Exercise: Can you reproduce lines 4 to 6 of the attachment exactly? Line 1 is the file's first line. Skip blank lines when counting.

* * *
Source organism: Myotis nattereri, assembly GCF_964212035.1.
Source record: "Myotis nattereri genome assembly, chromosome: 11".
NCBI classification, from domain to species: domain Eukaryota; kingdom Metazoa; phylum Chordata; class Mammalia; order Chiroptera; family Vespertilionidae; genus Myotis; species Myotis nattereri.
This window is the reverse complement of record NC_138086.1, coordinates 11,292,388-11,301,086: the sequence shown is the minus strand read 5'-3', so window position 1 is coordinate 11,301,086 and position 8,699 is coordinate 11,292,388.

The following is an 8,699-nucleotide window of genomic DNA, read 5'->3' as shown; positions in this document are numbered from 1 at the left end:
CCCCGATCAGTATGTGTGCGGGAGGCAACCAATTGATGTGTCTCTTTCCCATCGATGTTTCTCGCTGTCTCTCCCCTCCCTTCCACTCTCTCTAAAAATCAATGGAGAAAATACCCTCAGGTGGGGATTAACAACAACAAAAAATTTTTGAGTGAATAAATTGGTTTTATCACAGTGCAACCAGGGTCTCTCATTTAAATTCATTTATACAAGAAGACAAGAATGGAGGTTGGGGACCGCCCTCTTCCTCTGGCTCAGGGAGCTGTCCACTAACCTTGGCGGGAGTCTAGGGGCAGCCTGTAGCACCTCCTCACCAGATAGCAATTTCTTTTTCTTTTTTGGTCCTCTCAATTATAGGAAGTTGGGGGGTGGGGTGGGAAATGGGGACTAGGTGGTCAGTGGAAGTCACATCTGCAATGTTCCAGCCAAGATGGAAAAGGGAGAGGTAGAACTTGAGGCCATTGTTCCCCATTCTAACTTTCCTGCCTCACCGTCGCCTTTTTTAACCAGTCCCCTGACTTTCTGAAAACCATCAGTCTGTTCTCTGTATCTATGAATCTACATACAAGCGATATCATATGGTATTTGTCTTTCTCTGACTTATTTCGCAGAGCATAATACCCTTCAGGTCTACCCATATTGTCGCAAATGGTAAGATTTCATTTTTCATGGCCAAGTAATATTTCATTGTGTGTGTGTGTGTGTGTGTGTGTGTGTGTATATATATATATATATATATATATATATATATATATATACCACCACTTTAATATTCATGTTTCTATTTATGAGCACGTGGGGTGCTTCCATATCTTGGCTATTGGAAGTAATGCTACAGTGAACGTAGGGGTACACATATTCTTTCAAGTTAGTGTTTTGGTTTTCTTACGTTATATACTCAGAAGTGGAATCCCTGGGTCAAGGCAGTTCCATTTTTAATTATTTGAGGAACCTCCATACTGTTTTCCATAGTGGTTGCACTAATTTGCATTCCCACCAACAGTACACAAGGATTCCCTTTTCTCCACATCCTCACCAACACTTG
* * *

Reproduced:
This window is the reverse complement of record NC_138086.1, coordinates 11,292,388-11,301,086: the sequence shown is the minus strand read 5'-3', so window position 1 is coordinate 11,301,086 and position 8,699 is coordinate 11,292,388.

The following is an 8,699-nucleotide window of genomic DNA, read 5'->3' as shown; positions in this document are numbered from 1 at the left end:
CCCCGATCAGTATGTGTGCGGGAGGCAACCAATTGATGTGTCTCTTTCCCATCGATGTTTCTCGCTGTCTCTCCCCTCCCTTCCACTCTCTCTAAAAATCAATGGAGAAAATACCCTCAGGTGGGGATTAACAACAACAAAAAATTTTTGAGTGAATAAATTGGTTTTATCACAGTGCAACCAGGGTCTCTCATTTAAATTCATTTATACAAGAAGACAAGAATGGAGGTTGGGGACCGCCCTCTTCCTCTGGCTCAGGGAGCTGTCCACTAACCTTGGCGGGAGTCTAGGGGCAGCCTGTAGCACCTCCTCACCAGATAGCAATTTCTTTTTCTTTTTTGGTCCTCTCAATTATAGGAAGTTGGGGGGTGGGGTGGGAAATGGGGACTAGGTGGTCAGTGGAAGTCACATCTGCAATGTTCCAGCCAAGATGGAAAAGGGAGAGGTAGAACTTGAGGCCATTGTTCCCCATTCTAACTTTCCTGCCTCACCGTCGCCTTTTTTAACCAGTCCCCTGACTTTCTGAAAACCATCAGTCTGTTCTCTGTATCTATGAATCTACATACAAGCGATATCATATGGTATTTGTCTTTCTCTGACTTATTTCGCAGAGCATAATACCCTTCAGGTCTACCCATATTGTCGCAAATGGTAAGATTTCATTTTTCATGGCCAAGTAATATTTCATTGTGTGTGTGTGTGTGTGTGTGTGTGTGTGTATATATATATATATATATATATATATATATATATATATACCACCACTTTAATATTCATGTTTCTATTTATGAGCACGTGGGGTGCTTCCATATCTTGGCTATTGGAAGTAATGCTACAGTGAACGTAGGGGTACACATATTCTTTCAAGTTAGTGTTTTGGTTTTCTTACGTTATATACTCAGAAGTGGAATCCCTGGGTCAAGGCAGTTCCATTTTTAATTATTTGAGGAACCTCCATACTGTTTTCCATAGTGGTTGCACTAATTTGCATTCCCACCAACAGTACACAAGGATTCCCTTTTCTCCACATCCTCACCAACACTTG